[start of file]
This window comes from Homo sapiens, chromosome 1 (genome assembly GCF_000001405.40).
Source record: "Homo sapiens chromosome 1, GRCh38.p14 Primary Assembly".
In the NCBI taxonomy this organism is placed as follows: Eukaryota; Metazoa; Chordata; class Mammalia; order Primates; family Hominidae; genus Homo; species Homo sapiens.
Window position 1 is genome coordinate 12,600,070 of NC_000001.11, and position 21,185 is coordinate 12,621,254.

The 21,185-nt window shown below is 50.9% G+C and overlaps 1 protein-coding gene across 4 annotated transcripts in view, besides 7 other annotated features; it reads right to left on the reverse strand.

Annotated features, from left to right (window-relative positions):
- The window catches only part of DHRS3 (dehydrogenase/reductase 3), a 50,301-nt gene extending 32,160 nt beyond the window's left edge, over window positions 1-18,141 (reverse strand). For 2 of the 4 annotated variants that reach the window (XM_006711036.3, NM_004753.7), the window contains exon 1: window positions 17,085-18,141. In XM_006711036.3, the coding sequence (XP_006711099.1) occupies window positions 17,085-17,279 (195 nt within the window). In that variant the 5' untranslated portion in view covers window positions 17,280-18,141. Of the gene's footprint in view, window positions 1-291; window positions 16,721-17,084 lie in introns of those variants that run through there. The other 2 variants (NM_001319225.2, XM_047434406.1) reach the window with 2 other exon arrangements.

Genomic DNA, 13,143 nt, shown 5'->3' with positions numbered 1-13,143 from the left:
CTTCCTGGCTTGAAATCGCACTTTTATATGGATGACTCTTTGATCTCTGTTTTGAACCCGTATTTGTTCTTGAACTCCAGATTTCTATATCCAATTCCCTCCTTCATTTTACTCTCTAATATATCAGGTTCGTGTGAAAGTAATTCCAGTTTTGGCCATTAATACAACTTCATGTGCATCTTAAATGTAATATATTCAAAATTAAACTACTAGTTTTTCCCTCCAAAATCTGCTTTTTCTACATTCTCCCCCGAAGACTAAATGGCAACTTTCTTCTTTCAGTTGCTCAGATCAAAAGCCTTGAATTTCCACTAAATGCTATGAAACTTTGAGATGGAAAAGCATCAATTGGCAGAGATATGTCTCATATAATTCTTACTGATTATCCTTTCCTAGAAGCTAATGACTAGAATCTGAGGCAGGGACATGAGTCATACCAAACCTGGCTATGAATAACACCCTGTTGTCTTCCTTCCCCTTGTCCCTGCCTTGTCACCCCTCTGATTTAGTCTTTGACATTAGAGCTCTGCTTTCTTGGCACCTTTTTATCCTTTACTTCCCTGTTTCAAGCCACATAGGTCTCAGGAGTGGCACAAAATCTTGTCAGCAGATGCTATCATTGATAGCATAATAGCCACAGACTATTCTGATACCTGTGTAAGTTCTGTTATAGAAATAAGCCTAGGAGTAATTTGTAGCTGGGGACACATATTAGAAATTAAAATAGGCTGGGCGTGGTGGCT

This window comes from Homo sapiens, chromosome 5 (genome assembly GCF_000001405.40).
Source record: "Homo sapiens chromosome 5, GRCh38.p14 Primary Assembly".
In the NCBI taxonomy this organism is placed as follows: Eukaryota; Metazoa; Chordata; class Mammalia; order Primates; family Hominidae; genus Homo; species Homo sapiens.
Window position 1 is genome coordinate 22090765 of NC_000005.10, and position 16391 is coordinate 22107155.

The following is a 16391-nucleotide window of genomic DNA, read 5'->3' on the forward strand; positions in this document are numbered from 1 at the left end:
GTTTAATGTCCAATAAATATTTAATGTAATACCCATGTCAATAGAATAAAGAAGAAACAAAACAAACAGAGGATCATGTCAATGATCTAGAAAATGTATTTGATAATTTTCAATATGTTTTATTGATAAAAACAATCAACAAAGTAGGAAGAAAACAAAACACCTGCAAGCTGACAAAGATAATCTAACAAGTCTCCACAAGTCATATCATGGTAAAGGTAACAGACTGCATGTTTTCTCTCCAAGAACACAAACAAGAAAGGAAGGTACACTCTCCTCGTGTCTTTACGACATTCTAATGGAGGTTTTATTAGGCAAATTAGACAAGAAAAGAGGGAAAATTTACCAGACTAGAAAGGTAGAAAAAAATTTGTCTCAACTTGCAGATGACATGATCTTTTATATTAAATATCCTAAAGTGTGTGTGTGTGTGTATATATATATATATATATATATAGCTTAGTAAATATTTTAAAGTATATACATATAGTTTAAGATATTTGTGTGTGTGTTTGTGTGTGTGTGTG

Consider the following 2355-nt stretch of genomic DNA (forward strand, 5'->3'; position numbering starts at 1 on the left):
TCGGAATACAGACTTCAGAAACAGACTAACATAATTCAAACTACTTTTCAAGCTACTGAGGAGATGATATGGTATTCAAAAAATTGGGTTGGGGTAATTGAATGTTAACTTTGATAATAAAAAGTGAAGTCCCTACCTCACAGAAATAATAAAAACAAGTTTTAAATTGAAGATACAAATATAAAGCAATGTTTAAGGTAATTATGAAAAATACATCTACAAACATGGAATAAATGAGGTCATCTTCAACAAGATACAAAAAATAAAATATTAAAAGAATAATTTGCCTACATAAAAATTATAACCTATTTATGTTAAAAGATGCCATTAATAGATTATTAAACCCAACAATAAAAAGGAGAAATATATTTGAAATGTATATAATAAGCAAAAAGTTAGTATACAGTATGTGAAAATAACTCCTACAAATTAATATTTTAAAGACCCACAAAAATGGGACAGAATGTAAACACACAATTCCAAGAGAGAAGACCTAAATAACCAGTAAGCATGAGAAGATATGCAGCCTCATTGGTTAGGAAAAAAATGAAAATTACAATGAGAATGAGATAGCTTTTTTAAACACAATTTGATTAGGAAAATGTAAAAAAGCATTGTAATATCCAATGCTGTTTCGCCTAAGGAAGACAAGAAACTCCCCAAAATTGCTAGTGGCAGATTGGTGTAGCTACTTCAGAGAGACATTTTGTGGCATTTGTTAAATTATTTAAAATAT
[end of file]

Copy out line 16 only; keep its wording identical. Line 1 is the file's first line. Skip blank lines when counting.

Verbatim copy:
Consider the following 2355-nt stretch of genomic DNA (forward strand, 5'->3'; position numbering starts at 1 on the left):